Friday, November 21, 2008

Tactical Radar Readings

Some readers have been kind enough to point out that in my older posts, going as far back as two years now, I accurately predicted the current mess. A few more have asked for a list of "Best of..." posts but I must respectfully decline for a simple reason: there's no accounting for individual tastes. What strikes me as particularly brilliant (insert very loud scoff) may seem as utter nonsense to someone else.

So, if you feel so inclined, please scroll back to the past and pick and choose as you see fit. There are lots of self-explanatory charts, so the slogging won't be as tough as it may seem at first.

[Insert: OK... if I could choose just one post as "particularly brilliant" (scoffs and guffows definitely encouraged) it would be this one The Greenback: Toward A New Monetary Policy.]

On to the future, then.

My first boss, a bear of a man called Stan, used to say: "I know about yesterday. What are you doing for me today?" He was a right old bastard, but I must grudgingly admit that he got results.

So, in no particular order, what's on my radar screen today?
  • The market "chatterboxes" are now at fully anguished scream mode. The "financial and economic crisis" is topic number one at the evening news, radio, newspaper headlines, websites, blogs - everywhere. It has definitely permeated to the daily conciousness of the legendary "average person".
  • My physical therapist called me on the phone three times this week (my daily sessions having ended a couple of months ago), to ask for advice on his holdings. He was very troubled - almost panicked. I gave him the same anodyne I always give non-pros - and silently thanked him for the contrarian signals he is providing.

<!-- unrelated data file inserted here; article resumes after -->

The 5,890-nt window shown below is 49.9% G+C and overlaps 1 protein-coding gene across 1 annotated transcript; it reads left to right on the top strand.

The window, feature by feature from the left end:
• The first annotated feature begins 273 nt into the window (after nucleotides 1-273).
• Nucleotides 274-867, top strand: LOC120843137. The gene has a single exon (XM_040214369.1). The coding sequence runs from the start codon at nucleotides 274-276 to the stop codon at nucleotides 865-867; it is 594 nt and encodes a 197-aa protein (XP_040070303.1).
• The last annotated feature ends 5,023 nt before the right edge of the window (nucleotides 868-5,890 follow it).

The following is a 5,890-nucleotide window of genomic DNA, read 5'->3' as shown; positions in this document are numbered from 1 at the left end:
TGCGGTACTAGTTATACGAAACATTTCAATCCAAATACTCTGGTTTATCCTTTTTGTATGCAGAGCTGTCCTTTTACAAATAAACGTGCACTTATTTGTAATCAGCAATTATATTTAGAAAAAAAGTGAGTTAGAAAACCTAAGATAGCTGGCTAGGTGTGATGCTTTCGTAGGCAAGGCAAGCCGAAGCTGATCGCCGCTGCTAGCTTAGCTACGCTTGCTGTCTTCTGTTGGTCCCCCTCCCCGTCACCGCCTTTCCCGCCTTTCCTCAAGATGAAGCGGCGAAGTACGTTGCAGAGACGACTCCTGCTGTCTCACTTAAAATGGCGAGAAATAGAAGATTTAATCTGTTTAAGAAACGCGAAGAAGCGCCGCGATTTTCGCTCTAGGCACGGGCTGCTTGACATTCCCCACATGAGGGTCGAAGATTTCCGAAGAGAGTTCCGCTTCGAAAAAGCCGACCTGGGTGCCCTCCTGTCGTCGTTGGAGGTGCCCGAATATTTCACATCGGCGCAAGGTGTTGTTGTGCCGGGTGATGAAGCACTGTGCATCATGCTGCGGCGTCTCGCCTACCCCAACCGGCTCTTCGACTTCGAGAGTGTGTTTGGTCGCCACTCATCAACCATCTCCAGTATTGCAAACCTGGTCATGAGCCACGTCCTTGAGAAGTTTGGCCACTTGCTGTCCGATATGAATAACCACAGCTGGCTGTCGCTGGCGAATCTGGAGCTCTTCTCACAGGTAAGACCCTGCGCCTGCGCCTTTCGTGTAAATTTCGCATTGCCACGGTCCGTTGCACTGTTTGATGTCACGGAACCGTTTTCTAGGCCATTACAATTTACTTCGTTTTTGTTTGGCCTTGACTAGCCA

• Everywhere you turn you hear "This is the worst crisis since the Great Depression". In other words, markets are already pretty much discounting a future very similar to it. Not quite there yet, but relatively close if we judge by a single - but extremely important - indicator: oil prices have collapsed by an eye-popping $100 per barrel. Dry cargo charter rates are down by an even more astonishing 95%. And everything has happened with unprecedented speed: just 3-4 months. Hmmm...
  • Finance is essentially finished as a business model for the foreseeable future because deleveraging will go on for years. Investors should look elsewhere for returns; my choice is renewable energy and sustainable resource utilization, particularly proven technologies such as wind, organic farming and the peripheral opportunities arising from them. Sorry, no stock tips from me - you must do your own research. And be prepared for the long haul, because there won't be any instant gratification out there. Another intriguing area is genetic/molecular medicine, but I am woefully ignorant on the subject. Biology was my worst subject in school.
  • Right now - and only for the short-term (i.e. up to 6 mos.) - I'm focusing on tactical moves and not on grand strategy. Market psychology being as horrible as it is, and negativity having permeated the very lowest reaches of the popular consciousness, I am looking for a relief rally (always the contrarian, I am). Perhaps such a rally will be caused by Mr. Obama's conservative, market-pleasing choices for Treasury and State secretaries (probably Summers and Clinton respectively). Still, if there are no real, hard decisions on dealing with our global economic problems I will view such a rally as an oportunity to sell instead of buying.
And, as always, a warning: Caveat emptor/venditor. Tactical radars, analyst crystal balls, gypsy Tarot cards and such mumbo-jumbo are ALWAYS subject to interference and interpretation.

Have a nice weekend everyone.